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    I couldn't find the Cobia in Trek's catalog, is it now called a Mamba?

  12. #12
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    Quote Originally Posted by Latif View Post
    I couldn't find the Cobia in Trek's catalog, is it now called a Mamba?
    No, the Mamba is a different model.

    http://www.trekbikes.com/us/en/bikes...r_race/cobia/#

  13. #13
    Trek DS 8.4 Rider! zerogravity's Avatar
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    Honestly, the 8.5 will be fine. I think the trails i have taken my 8.4 really ask for more travel, wider tires, wider bars, etc. The stock 63mm fork Handled those trails..although bottoming out with me weighing 225lbs, it still worked. I wouldn't go spending like i did unless you know you will start doing harder/technical trails on a regular basis. I say get your feet wet first. Settle for the bike that suits your needs now and at your budget. I only got teh Reba Fork about a month before i got my Rumblefish so for 6 months, the stock fork held up to about 95% of my videos you see on there. Regardless, get what FEELS best to you. Comfort should be #1 cuz it is you who are riding it.

    I currently have an 80mm Fork on my DS 8.4. It still bottoms out, but does the job. I think the biggest one should go on a DS is 100mm.
    Last edited by zerogravity; 07-05-12 at 01:18 PM.
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  14. #14
    cs1
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    Quote Originally Posted by zerogravity View Post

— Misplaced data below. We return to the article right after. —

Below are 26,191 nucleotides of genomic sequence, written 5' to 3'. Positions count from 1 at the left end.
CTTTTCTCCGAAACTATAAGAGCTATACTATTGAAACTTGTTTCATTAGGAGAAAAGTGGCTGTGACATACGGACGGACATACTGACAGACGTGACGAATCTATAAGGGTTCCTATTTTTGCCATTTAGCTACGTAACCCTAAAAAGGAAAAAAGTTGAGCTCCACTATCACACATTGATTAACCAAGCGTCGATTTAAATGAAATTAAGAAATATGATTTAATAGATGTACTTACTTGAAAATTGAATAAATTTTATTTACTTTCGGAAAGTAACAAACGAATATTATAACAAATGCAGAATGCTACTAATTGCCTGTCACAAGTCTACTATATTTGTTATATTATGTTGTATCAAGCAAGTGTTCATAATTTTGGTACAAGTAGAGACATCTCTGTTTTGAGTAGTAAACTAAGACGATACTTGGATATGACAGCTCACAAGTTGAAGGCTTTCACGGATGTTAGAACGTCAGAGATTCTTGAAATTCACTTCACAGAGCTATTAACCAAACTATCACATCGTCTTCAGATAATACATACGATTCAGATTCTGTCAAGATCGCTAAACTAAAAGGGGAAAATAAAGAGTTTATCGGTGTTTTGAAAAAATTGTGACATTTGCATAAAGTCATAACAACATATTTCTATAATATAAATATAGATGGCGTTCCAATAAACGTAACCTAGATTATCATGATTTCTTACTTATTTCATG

Honestly, the 8.5 will be fine. I think the trails i have taken my 8.4 really ask for more travel, wider tires, wider bars, etc. The stock 63mm fork Handled those trails..although bottoming out with me weighing 225lbs, it still worked. I wouldn't go spending like i did unless you know you will start doing harder/technical trails on a regular basis. I say get your feet wet first. Settle for the bike that suits your needs now and at your budget. I only got teh Reba Fork about a month before i got my Rumblefish so for 6 months, the stock fork held up to about 95% of my videos you see on there. Regardless, get what FEELS best to you. Comfort should be #1 cuz it is you who are riding it.

    I currently have an 80mm Fork on my DS 8.4. It still bottoms out, but does the job. I think the biggest one should go on a DS is 100mm.
    I was looking at the 8.5 also. Weighing in a whopping 140 lbs me thinks the stock fork should work fine.
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  15. #15
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    Thing to note is the price difference in the Cobia and 8.5DS is not much. And usually shops will drop the price on a Cobia more than on a DS.

    With the 8.5DS, you get that heavy 5+lb spring fork that is set at a fixed firmness level. With the Cobia, you get a fully tunable air fork that's probably 1lb lighter, and it's a fully trail-ready mountain bike, so if you ever want to ride trails, you just swap the original tires back on.

    My main point is there's really very little advantage in buying an 8.5DS over a Cobia, unless that extra $50 is really gonna strain you.